In her first epic romantic novel since The Thorn Birds,Colleen McCullough weaves a sweeping story of two sets of twins - all trained as nurses but each with her own ambitions - stepping into womanhood in 1920s and '30s Australia.
Because they are two sets of twins, the four Latimer sisters are as close as can be. Yet these vivacious young women each have their own dreams for themselves: Edda wants to be a doctor, Tufts wants to organize everything, Grace won't be told what to do, and Kitty wishes to be known for something other than her beauty. They are famous throughout New South Wales for their beauty, wit, and ambition, but as they step into womanhood, they are not enthusiastic about the limited prospects life holds for them.
Together they decide to enroll in a training program for nurses - a new option for women of their time who have previously been largely limited to the role of wives, and preferably mothers. As the Latimer sisters become immersed in hospital life and the demands of their training, they meet people and encounter challenges that spark new maturity and independence. They meet men from all walks of life - local farmers, their professional colleagues, and even men with national roles and reputations - and each sister must make weighty decisions about what she values most. The results are sometimes happy, sometimes heartbreaking, but always.... bittersweet.
Rendered with McCullough's trademark historical accuracy, this dramatic coming-of-age tale is wise in the ways of the human heart, one that will transport readers to a time in history that feels at once exotic and yet not so very distant from our own.
©2014 Colleen McCullough (P)2014 Blackstone Audio, Inc.
I am an avid eclectic reader.
I thought this book would be a historical novel about the changing role of nurses just after World War One and into the 1920s. The story is a tale of Edda, Grace Heather (Tufts) and Katherine (Kitty) two sets of twins. The story is set in the imagined Australian country town of Corunda. The novel underlines several of McCullough’s enormous strengths as a writer—superbly deft characterization, multiple plots that move apace, a warmth and generosity in the telling and dialogue sharp and at times funny.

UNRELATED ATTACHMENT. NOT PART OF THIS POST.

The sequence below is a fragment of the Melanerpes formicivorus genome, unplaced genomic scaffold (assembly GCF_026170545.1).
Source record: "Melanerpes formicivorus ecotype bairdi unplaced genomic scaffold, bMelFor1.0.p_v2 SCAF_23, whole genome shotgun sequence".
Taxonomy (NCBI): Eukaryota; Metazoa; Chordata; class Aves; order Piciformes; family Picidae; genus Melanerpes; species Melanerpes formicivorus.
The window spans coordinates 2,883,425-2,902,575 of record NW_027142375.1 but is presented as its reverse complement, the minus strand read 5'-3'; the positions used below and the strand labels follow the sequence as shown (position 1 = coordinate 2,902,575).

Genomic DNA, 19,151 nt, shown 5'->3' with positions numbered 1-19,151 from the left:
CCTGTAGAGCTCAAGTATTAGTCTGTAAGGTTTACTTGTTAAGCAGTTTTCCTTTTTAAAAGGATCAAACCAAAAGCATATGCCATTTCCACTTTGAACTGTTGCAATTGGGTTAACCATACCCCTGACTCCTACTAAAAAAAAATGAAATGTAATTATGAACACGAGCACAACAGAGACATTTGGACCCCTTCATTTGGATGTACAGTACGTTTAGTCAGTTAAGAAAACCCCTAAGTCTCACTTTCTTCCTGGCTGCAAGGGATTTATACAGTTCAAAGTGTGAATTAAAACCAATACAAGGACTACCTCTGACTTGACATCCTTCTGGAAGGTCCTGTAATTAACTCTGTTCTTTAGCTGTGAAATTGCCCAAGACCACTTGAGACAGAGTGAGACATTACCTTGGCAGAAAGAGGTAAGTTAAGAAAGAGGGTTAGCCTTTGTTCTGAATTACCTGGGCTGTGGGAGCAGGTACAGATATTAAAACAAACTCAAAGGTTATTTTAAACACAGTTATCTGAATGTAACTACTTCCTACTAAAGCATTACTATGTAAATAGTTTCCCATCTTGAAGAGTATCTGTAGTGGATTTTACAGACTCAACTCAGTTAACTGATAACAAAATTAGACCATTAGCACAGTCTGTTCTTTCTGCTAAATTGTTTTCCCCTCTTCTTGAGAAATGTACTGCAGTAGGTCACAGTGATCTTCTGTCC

The story starts in a country hospital, nurses and sisterly friendship. In those days a women’s was limited in a career choice. She could get married, be a teacher, a nun or a nurse. The four girls are educated and start a new three year nursing program to become an R. N. Australia has just adopted the new system requiring nurses to be educated and licensed. Edda wanted to be a physician but has to settle for a nurse. The story’s attraction is the dissection of Australian society during the great depression and the detailed exposure of sex discrimination and feminist struggles in the Australian style.
The book had my attention in the beginning with descriptions of the hospital and nursing techniques but unfortunately for me the book turned into a romance novel. I am not a fan of romance novels.
Colleen McCullough is Australia’s most successful author. She lives on Norfolk Island. I enjoyed her book “Thorn Birds” and her series on ancient Rome. Cat Gould did a good job narrating the book.
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